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Now that it is 2020, several state-wide Individual Mandates have gone into effect, including California’s.
As of January 1, California residents, including domestic partners and their dependents, must enroll in qualified health insurance coverage for each month of the calendar year or face a penalty. The penalty state residents will face for failing to comply is calculated at a rate of $695 per adult and $347.50 per child or 2.5% of gross income above the filing threshold, whichever is higher.
Covered California has released an Individual Shared Responsibility Penalty calculator for individuals interested in determining the penalty amount that could be imposed on them for failing to obtain adequate coverage. It can be viewed here.
Some California residents will be exempt from penalty assessments, including individuals whose income is below the tax filing threshold, are a member of a health care sharing ministry, or are incarceration. A full list of exemptions can be found here.
Employers also have new responsibilities under California’s new health care law.
For the 2020 tax year, self-funded employers will need to report on the employees that had health coverage throughout the year. The information must be furnished to employees by January 31, 2021 and filed with California’s Franchise Tax Board by March 31, 2021.
Another component of the mandate is the expansion of subsidies available to individuals and families with incomes between 400% and 600% of the federal poverty level. Employers should pay close attention to this as more individuals will now qualify for a Premium Tax Credit (PTC), the trigger for letting the IRS know whether or not an organization is in compliance with the ACA’s Employer Mandate.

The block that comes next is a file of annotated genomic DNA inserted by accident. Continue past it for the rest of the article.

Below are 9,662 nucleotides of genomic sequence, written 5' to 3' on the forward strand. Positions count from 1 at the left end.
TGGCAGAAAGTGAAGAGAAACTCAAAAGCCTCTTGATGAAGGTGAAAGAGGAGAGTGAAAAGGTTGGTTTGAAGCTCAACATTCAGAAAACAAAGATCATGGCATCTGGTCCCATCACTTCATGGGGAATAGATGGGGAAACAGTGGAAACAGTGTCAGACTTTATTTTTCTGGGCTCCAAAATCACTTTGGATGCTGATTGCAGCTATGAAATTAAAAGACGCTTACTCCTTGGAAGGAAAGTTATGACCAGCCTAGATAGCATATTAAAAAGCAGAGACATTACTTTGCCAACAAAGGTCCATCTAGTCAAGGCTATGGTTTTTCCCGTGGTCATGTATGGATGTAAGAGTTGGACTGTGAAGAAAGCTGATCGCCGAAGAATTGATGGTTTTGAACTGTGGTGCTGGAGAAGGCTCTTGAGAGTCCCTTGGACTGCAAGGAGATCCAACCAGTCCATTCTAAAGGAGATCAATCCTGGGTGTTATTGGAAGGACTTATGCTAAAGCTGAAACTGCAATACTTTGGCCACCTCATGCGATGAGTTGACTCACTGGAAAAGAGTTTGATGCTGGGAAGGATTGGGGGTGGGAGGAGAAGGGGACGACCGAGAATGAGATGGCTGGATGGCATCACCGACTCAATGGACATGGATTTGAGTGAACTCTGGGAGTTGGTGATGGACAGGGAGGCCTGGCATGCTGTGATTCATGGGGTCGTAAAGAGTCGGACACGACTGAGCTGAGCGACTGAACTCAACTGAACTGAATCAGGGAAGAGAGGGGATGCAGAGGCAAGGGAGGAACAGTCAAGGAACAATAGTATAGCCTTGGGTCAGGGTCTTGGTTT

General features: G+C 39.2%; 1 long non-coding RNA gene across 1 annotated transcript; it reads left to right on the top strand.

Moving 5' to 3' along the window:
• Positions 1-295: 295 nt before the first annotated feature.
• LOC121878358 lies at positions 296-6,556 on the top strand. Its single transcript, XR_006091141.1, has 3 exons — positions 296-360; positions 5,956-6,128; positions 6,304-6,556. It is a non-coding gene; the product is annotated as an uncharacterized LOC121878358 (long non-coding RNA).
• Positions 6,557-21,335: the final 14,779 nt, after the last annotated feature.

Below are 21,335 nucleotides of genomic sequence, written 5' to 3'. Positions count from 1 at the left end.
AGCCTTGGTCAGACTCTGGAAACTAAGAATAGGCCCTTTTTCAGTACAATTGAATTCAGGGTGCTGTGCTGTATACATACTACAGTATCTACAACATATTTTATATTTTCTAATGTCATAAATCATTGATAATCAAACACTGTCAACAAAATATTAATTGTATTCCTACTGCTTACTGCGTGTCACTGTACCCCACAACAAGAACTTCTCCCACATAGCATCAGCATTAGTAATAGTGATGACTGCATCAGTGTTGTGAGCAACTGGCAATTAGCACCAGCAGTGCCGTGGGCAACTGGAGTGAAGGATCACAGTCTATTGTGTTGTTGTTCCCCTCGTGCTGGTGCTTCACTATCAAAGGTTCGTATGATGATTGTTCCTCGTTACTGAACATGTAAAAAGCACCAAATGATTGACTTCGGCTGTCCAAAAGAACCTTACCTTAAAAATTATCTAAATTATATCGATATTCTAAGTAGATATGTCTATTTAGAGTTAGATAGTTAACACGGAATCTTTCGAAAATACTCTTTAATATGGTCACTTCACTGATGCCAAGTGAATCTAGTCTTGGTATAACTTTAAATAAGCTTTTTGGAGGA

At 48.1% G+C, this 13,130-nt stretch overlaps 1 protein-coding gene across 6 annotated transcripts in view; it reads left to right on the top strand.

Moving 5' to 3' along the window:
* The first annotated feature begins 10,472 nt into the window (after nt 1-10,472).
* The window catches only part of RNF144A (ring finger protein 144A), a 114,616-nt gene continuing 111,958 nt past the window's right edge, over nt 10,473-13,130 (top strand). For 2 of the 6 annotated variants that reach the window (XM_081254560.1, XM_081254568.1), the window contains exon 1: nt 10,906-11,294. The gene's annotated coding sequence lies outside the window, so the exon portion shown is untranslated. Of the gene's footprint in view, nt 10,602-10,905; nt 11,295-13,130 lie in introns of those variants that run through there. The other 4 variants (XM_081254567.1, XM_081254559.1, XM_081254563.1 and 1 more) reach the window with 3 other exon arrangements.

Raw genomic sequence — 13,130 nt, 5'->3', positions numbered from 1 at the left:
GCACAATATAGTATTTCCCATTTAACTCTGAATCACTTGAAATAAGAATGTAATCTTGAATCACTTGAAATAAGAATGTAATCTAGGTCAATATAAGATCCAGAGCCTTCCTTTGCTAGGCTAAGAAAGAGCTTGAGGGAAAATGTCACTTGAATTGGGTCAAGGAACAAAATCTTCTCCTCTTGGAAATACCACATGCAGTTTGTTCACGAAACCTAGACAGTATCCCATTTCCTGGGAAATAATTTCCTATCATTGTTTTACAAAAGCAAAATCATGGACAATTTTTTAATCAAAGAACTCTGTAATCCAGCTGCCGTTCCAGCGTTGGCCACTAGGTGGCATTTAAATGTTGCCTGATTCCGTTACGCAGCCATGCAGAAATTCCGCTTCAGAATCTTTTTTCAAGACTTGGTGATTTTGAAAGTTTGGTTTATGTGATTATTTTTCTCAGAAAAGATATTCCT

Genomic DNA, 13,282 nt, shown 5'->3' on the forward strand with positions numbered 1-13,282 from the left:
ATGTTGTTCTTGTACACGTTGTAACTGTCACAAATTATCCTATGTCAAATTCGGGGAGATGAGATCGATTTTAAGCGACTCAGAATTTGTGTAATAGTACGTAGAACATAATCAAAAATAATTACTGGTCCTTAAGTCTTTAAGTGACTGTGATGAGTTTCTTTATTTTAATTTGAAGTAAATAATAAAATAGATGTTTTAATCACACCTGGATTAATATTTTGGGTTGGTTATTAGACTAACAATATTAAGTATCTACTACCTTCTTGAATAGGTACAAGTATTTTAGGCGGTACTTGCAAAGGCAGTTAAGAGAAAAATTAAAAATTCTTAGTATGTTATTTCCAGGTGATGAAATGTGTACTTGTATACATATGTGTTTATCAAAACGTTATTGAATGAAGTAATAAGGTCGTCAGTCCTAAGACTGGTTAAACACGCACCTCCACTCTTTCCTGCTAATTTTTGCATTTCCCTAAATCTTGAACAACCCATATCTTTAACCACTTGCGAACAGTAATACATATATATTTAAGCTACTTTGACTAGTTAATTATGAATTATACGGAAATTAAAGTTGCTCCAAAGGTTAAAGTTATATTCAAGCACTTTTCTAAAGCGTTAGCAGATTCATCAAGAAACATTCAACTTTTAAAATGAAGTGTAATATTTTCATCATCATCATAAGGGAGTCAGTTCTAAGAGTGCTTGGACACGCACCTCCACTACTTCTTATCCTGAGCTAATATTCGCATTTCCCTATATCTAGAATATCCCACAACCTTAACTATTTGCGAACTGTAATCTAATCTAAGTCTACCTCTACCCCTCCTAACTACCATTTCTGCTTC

As a reminder to employers in conjunction with the Employer Shared Responsibility Payment (ESRP), the ACA’s Employer Mandate, Applicable Large Employers (ALEs) (organizations with 50 or more full-time employees and full-time equivalent employees) are required to offer Minimum Essential Coverage (MEC) to at least 95% of their full-time workforce (and their dependents) whereby such coverage meets Minimum Value (MV) and is Affordable for the employee or be subject to Internal Revenue Code (IRC) Section 4980H penalties. The IRS is issuing these penalties through Letter 226J.
Several other states including the District of Columbia, Massachusetts, New Jersey, Rhode Island, and Vermont have also written into law statewide Individual Mandates. Many of them also have penalties in place for employers and residents that fail to comply. You can read about them here.
In addition to the state-wide penalties, employers should know that the IRS is continuing to issue penalty assessments to employers identified as having failed to comply with the ACA such as, Letters 226J for the 2017 tax year. They are expected to begin penalty assessments for the 2018 tax year soon.
Organizations should elect to undergo an ACA Penalty Risk Assessment to learn their penalty exposure and implement course-correction to avoid any future exposure.
We’re committed to helping companies reduce risk, avoid penalties, and achieve 100% ACA compliance. For questions about the ACA contact us here.